Women check packages in the mushroom section at a supermarket in Ho Chi Minh City. Photo courtesy of Tuoi Tre
Several supermarkets in Ho Chi Minh City camouflage dubious dried foods from China with official labels and raise their prices.
Dried dates, snow mushrooms and shiitake in the supermarkets are labeled as produced in Vietnam and packed by businesses in Ho Chi Minh City, and they carry more expensive price tags than similar products at Binh Tay market in the city’s outlying District 6.
But those businesses told a Tuoi Tre undercover reporter that the supermarket items actually come from Binh Tay, known for wholesaling dry foods from China.
Packing workers at an address listed on a snow fungus pack at a large supermarket in Phu Nhuan District said the products were from China. They said the same for the shiitakes sold at various supermarkets.
Three workers and an accountant present at the time said the company buys large amounts of mushrooms and other dry foods from Binh Tay market and repacks them when there are orders.
Le Hoang Mong Ngoc, director of Vietnamese Mushroom Biotechnology JSC in the city, said Vietnam does not produce snow mushrooms.
Ngoc said Vietnam has produced some shiitake, but not much.
Vietnamese shiitake is very small, about the size of the tip of the little finger, and is fragrant, so the bigger kinds with dots on the top “are Chinese for sure,” she told Tuoi Tre.
She estimated that Vietnam produces only enough shiitake for up to 10 percent of demand at shops selling the mushroom at traditional markets.
But she said consumers can feel safe using wood ear, which is found in abundance in Vietnam and is also exported.
The packers were also packing chicken soup ingredients sold at supermarkets. “There’re many things in the pack, but only the dry cassava is Vietnamese and the rest is of China,” a worker said.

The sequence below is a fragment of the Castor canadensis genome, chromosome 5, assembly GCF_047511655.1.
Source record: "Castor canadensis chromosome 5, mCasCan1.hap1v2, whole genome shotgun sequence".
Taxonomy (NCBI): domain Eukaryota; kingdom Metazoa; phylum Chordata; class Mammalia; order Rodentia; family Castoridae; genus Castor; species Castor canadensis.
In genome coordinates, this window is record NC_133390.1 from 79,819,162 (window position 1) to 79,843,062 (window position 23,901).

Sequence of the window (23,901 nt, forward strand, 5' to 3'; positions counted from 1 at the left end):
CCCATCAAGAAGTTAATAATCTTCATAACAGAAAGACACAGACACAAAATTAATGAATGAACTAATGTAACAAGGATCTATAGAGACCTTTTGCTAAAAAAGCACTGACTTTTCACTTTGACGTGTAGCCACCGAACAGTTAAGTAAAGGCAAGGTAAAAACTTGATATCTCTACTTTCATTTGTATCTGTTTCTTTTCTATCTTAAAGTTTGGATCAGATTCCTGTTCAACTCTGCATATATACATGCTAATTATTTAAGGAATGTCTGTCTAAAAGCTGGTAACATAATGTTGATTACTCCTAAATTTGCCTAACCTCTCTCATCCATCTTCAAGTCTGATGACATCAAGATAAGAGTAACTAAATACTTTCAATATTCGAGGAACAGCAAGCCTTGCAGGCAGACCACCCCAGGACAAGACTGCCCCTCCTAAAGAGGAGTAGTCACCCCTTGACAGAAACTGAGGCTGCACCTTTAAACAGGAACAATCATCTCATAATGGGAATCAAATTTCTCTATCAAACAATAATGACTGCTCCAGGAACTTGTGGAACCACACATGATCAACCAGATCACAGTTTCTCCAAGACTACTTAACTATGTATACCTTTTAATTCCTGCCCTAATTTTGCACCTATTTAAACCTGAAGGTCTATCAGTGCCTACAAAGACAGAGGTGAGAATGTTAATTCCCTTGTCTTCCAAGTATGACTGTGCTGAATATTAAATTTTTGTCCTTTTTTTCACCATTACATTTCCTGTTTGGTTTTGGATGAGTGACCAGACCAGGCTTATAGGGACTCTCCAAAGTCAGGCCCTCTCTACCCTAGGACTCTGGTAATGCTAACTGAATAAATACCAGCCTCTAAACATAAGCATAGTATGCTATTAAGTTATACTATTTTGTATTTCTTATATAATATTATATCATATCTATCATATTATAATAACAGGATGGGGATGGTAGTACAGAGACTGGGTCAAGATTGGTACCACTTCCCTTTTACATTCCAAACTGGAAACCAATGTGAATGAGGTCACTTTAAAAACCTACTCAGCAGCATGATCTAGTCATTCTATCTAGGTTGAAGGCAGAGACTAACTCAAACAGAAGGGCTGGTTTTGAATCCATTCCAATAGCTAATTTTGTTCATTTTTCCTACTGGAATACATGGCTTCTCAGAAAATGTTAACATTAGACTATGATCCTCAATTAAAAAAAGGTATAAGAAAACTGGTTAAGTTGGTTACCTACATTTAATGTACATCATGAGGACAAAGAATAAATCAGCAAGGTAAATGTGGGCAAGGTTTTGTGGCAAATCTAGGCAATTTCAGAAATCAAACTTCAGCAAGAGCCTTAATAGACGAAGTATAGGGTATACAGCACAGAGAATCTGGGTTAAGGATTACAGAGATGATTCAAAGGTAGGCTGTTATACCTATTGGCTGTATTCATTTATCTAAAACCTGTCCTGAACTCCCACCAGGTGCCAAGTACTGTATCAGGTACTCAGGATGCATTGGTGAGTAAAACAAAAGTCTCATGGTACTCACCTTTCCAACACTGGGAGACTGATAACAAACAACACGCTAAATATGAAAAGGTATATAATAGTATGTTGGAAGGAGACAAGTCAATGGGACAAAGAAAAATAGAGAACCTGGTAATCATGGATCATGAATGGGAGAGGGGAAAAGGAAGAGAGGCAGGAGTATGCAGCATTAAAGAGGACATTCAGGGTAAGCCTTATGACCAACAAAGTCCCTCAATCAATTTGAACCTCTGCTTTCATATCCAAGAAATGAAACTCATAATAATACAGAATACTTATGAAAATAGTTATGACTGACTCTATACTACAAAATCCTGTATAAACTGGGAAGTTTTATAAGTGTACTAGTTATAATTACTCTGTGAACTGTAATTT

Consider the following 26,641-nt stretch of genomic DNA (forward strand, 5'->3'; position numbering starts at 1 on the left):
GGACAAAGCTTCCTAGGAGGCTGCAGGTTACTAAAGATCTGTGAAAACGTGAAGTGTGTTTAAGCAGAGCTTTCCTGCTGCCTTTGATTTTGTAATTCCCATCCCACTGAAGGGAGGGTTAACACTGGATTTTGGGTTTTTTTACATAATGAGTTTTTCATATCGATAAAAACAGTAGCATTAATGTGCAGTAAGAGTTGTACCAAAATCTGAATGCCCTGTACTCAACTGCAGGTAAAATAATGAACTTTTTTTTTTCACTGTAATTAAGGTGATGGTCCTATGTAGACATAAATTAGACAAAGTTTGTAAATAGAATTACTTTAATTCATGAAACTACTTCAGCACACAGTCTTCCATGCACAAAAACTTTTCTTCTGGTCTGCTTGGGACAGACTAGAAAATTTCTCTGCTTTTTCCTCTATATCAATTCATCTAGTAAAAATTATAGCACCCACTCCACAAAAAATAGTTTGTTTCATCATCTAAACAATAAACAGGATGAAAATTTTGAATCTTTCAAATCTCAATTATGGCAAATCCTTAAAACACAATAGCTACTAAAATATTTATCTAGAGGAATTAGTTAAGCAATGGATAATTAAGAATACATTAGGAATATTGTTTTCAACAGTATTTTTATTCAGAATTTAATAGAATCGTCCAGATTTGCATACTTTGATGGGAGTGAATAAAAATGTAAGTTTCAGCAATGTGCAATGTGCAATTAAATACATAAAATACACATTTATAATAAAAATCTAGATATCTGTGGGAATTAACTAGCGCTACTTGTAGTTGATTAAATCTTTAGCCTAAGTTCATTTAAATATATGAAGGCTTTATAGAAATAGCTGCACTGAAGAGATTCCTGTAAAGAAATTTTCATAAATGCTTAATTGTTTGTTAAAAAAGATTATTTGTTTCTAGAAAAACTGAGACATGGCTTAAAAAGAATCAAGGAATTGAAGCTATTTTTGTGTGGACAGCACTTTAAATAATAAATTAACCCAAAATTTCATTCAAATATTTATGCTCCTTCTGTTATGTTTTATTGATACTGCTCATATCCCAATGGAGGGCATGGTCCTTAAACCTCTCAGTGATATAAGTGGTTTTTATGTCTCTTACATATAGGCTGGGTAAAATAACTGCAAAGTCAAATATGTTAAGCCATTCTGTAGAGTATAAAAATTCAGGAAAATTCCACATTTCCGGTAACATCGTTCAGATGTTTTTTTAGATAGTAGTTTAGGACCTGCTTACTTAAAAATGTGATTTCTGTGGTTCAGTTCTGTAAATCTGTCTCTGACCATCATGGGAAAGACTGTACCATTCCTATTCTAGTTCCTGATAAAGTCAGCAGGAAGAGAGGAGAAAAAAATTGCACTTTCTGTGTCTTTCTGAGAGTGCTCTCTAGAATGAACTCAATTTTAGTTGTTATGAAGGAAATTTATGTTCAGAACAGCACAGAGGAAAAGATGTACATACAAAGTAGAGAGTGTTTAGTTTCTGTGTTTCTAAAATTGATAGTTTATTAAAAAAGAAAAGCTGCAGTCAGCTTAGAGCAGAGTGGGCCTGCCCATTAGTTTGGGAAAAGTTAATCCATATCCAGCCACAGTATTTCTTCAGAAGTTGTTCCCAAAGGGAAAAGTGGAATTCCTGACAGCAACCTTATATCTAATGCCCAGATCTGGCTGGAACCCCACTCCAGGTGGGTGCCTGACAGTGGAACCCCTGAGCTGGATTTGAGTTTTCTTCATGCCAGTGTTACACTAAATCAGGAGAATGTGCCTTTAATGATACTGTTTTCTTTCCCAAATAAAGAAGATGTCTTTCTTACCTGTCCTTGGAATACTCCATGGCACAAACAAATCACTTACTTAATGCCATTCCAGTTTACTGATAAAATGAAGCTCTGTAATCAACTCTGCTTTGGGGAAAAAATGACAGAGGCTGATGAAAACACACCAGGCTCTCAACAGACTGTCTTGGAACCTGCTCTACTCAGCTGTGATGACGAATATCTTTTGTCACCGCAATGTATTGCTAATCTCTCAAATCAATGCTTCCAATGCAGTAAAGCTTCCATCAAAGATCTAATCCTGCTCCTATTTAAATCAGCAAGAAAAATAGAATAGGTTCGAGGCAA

Many labels leave out the origins of the ingredients.
A staff member at a packing business for products at a supermarket in Tan Binh District said: “Although we don’t clarify that the products have Chinese origin, we’d answer truthfully when anyone asks.”
The staff said the ingredients come from both Vietnam and China but the latter is more usually the case.
Many consumers said they rerely buy mushrooms at the market but rely on supermarkets because they are confident of the origin of the products there.
One consumer named Le Tran Hoang Nguyen said she only buys mushrooms from supermarkets. “They have the origins',names and addresses of the producers.”
Nguyen said for the sake of what she believes is food safety, she is willing to pay high prices.
The supply chain has exactly what she needs as dried Chinese dates at supermarkets are priced VND110,000 a kilogram while the same ones are retailed at VND70,000 a kilogram at Binh Tay market, meaning they are sold cheaper for wholesale buyers.
Snow mushrooms meanwhile cost from VND270,000 a kilogram to more than VND400,000.
Packers said they don’t have regular business relationships with supermarkets like the providers of other products, but the supermarkets contact them when they are in need and payments are made on delivery.
A market manager in the city told Tuoi Tre anonymously that labeling Chinese products as Vietnamese is scamming consumers. “Not mentioning the origin is also a violation in labeling.”
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